Activists crow, er bark, about ban on pet sales

Irvine bans selling dogs and cats, as well as rodeos and circuses, but one official says there's no problem to begin with.

October 15, 2011|By Sarah Peters

IRVINE — Jim Gardner had a good reason for wearing a head-to-toe dog suit to City Hall on Tuesday night.

His furry alter ego, "Big Dog," and other animal activists turned out en masse to the public hearing of an animal welfare ordinance that bans the retail sale of cats and dogs in Irvine and also bans rodeos and circuses featuring exotic animals.

"In normal street clothes, I'm one of 100 in the audience," Gardner said Wednesday. "There's no impact. Sitting there as a dog helps bring forward the impact of the issue to the council members. Rather than being an amorphous issue, here is the issue: Cats and dogs dying and [being] treated badly within city limits."


The crowd erupted in cheers and applause when the ordinance passed with a 4-1 vote. Councilman Jeffrey Lalloway dissented.

Although Gardner did not speak before the council — removing the floppy-eared costume head would have meant breaking character — he said the arguments presented by more than 50 other activists were well-stated.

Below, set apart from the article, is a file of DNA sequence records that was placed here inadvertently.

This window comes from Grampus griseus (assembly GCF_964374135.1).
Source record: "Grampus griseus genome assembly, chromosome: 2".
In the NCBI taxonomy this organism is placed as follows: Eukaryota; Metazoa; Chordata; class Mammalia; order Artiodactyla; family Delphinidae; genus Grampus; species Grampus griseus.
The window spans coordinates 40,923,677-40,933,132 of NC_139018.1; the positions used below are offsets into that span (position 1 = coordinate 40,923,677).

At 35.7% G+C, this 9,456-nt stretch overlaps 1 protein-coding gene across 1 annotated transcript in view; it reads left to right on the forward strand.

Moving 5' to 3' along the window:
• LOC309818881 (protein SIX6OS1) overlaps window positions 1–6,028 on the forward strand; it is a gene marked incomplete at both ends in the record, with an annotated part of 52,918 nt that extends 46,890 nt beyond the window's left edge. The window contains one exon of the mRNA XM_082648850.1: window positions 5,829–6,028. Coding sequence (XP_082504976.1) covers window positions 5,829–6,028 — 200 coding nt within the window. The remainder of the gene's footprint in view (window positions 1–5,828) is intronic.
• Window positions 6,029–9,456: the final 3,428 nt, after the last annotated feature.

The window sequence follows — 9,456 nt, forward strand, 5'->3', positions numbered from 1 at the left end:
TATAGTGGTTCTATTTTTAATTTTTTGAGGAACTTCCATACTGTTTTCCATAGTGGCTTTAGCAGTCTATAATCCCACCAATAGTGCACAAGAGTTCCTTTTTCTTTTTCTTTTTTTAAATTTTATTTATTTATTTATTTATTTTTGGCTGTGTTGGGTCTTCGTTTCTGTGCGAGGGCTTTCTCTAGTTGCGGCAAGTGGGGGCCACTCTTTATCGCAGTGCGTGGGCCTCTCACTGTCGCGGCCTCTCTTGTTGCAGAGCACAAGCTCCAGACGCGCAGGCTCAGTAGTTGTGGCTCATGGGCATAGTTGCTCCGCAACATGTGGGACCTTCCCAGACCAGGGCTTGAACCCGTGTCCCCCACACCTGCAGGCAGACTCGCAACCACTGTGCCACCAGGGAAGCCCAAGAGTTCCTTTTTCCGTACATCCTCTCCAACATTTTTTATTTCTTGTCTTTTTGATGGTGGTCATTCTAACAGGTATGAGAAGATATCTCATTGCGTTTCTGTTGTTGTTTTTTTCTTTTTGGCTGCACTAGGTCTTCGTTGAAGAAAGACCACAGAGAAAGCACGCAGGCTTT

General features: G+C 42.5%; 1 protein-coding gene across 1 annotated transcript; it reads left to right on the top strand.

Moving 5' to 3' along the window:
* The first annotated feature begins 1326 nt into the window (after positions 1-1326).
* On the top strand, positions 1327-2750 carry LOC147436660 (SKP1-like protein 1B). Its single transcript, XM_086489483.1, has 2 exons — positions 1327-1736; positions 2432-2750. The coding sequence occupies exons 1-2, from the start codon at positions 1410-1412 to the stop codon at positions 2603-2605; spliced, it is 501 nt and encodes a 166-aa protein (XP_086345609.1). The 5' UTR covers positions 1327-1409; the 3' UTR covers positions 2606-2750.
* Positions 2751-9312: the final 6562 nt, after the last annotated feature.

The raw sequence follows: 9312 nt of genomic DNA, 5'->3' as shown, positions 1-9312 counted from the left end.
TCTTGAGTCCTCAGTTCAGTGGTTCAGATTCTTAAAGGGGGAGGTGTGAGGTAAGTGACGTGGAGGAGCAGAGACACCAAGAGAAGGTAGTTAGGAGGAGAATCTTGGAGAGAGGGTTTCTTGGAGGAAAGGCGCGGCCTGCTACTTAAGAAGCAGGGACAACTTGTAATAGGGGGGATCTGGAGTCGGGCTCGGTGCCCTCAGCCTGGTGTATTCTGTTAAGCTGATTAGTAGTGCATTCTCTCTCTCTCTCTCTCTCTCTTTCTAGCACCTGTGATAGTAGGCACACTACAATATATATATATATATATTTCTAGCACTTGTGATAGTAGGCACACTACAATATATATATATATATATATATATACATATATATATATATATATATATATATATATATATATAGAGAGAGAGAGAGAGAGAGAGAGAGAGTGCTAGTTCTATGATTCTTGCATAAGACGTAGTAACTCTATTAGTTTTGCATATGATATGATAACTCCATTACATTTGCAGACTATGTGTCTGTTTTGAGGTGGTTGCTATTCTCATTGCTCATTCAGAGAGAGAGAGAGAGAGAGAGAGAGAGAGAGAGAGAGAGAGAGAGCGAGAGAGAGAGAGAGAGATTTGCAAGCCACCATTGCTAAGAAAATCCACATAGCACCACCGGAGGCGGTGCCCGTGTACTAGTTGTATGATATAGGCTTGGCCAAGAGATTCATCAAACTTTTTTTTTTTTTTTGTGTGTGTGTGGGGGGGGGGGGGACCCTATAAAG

"It's just a win for animals all around," resident Wendy Fears, one of a small local group who helped organize supporters of the ban, said after the vote. "I'm just real proud of Irvine for standing up against animal abuse."

Lalloway worried that the proposed ordinance may move pet sales to the Internet and "import a pet problem, rather than stop it."

"Today, tonight, we are here to deal with a problem that simply does not exist," Lalloway said. "We do not have any mass-breeding facilities here in Irvine. We have one pet store, Russo's, which will not be selling dogs and cats after next year."

In August, the Newport Beach-based Irvine Co., which owns the Irvine Spectrum Center, where Russo's Pet Experience operates, announced that it would not renew the store's lease when it expires in October 2012. The firm also declined to renew Russo's lease at Fashion Island in Newport Beach.

The city also does not host circuses featuring wild animals or hold rodeos, Lalloway said.

While existing animal-welfare laws should be enforced, new legislation in the city should "focus on putting people back to work, not on a problem that does not exist," he said.

Retail sales of animals are banned under the ordinance, but cat and dog adoptions are still allowed. The ordinance will also not affect petting zoos, reptile shows, or pony and camel rides at fairs, according to a staff report.

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